Pros: Both actors are extremely amusing, and put a lot into this very funny physical show.
Cons: The narrative loops, swoops and swirls, and is very difficult to stay on top of.
Something strange has occurred at the Battersea Arts Centre. The building seems to have been overrun by men in mice costumes for Ridiculusmus’s performance of The World Mouse Plague – a performance that was, without question, one of the weirdest things I’ve ever seen. I’m not 100% sure I know what I saw, or what happened, or even that I know what the narrative was—but what I can say with certainty was that it was a genuinely funny event.
The show takes place in the spacious Council Chamber in the sprawling, historical venue that is Battersea Arts Centre. The room is sparse, and largely undecorated, with the exception of lengthy curtains against the walls, and a strange six foot tall Plexiglas and wood structure in the centre of the room, with a box of ‘bix’ – later established to be ‘mouse’ snacks – placed on display within.
The evening involves two men dressed as mice using grey hoodies, wooly (and not overly opaque) tights, mouse ears and whiskers attempting to tell the story of a building in which residents are relocated as part of a gentrification project. The premise has an artist in residence moving into the space to create an interactive show that, through the guise of everyone in the building wearing the mouse costumes and headphones, is a telling of “stage four genocide.” There are Nazi references aplenty, which tie this mousy tale into a wider frame of reference.
So far so good, but good luck applying reason towards the hilarity that unfolds. There are only two men in the show (Jon Haynes and David Woods) and they flit back and forth between playing a few characters – the artist, the producer of the Battersea Arts Centre, a beleaguered and displaced elderly woman, pest controllers, and at times actual mice. The evening deliberately does not go smoothly, and before long it turns out that – irony of ironies – the building is infested with mice, and the production will have to be moved on.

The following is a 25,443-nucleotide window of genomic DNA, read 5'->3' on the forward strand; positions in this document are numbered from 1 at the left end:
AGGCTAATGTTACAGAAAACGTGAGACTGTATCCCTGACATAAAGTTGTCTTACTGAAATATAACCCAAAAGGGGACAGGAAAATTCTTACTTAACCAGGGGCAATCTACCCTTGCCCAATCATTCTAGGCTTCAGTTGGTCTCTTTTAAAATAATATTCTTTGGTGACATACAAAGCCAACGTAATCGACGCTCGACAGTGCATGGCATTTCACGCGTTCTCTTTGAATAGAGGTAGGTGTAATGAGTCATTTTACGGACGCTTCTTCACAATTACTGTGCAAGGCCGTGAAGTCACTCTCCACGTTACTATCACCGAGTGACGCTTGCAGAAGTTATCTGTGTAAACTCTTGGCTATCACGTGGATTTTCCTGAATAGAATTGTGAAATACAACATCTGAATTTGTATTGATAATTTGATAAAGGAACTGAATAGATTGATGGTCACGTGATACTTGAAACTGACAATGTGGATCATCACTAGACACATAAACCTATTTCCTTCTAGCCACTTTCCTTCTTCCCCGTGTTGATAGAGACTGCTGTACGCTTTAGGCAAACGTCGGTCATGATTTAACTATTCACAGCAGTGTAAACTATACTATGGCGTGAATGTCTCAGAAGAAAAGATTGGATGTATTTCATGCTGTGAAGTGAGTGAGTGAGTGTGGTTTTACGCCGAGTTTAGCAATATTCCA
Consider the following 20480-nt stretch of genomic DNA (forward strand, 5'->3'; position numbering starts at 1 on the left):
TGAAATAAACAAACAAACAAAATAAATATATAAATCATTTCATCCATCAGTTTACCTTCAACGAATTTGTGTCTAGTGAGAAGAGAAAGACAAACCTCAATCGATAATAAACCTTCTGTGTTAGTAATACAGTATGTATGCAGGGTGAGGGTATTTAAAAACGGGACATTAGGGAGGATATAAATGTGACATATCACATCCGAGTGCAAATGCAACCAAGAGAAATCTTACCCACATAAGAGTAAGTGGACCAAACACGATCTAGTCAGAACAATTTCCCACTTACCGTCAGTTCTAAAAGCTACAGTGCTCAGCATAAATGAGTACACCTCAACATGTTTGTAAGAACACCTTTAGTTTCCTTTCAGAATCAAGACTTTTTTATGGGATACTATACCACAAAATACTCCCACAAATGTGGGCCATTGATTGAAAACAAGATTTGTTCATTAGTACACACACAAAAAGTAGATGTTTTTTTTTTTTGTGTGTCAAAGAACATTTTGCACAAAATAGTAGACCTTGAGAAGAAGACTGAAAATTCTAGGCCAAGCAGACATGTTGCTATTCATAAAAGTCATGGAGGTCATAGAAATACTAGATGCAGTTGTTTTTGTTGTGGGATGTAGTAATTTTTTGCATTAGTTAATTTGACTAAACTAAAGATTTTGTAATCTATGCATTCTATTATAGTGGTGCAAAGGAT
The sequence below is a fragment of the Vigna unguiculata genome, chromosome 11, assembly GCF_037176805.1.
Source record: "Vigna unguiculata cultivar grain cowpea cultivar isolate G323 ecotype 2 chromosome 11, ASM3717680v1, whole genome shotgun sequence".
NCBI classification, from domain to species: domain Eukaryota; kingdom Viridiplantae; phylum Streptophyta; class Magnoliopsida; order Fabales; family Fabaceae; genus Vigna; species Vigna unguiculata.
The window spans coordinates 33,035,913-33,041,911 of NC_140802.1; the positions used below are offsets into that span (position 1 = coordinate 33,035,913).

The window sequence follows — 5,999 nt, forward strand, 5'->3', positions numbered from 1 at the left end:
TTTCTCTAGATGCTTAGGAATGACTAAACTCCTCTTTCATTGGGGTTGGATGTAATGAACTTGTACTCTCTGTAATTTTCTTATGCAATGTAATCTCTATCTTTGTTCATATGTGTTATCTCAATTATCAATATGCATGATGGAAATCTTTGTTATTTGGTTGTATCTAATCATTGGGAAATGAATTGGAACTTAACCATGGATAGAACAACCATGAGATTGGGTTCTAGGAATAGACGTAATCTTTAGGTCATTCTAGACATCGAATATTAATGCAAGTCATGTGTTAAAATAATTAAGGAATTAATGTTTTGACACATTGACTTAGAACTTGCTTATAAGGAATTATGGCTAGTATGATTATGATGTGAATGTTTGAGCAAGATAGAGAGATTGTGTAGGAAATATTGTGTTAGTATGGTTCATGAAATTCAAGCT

It’s not an easy train of thought to follow, but the individual sketches and pieces are highly amusing. The scampering of the mice never stops being funny, nor does the manner in which they simulate defecation. They tend to hold pauses just long enough for things to be awkward, and both men are quick on their feet when needing to improvise (there’s a brilliant moment in this performance where the line “are you from Punchdrunk?!” came up and left the audience rolling with laughter.)
The evening ends with a finale that is strangely sad but equally, guiltily funny. I confess that if there was a moral to the story, I missed it. It’s deliberately tough in this production to understand what you are watching and what is, for a lack of a better word, ‘real.’ What is the show within the show that they are aiming to put on? What parts are being played by the artist, and are the mice ‘real’? Who is responsible for the demise in the end, and who is actually the victim once the lights go down – is it the artist, or have the mice met a nasty end?
It’s not a show for those liking a cut and dried narrative, but for anyone seeking a riotous evening of farce and dark humour, this is the show to scamper to.
Devised and Performed by: David Woods and Jon Haynes
Booking Info: This show was a one-off performance.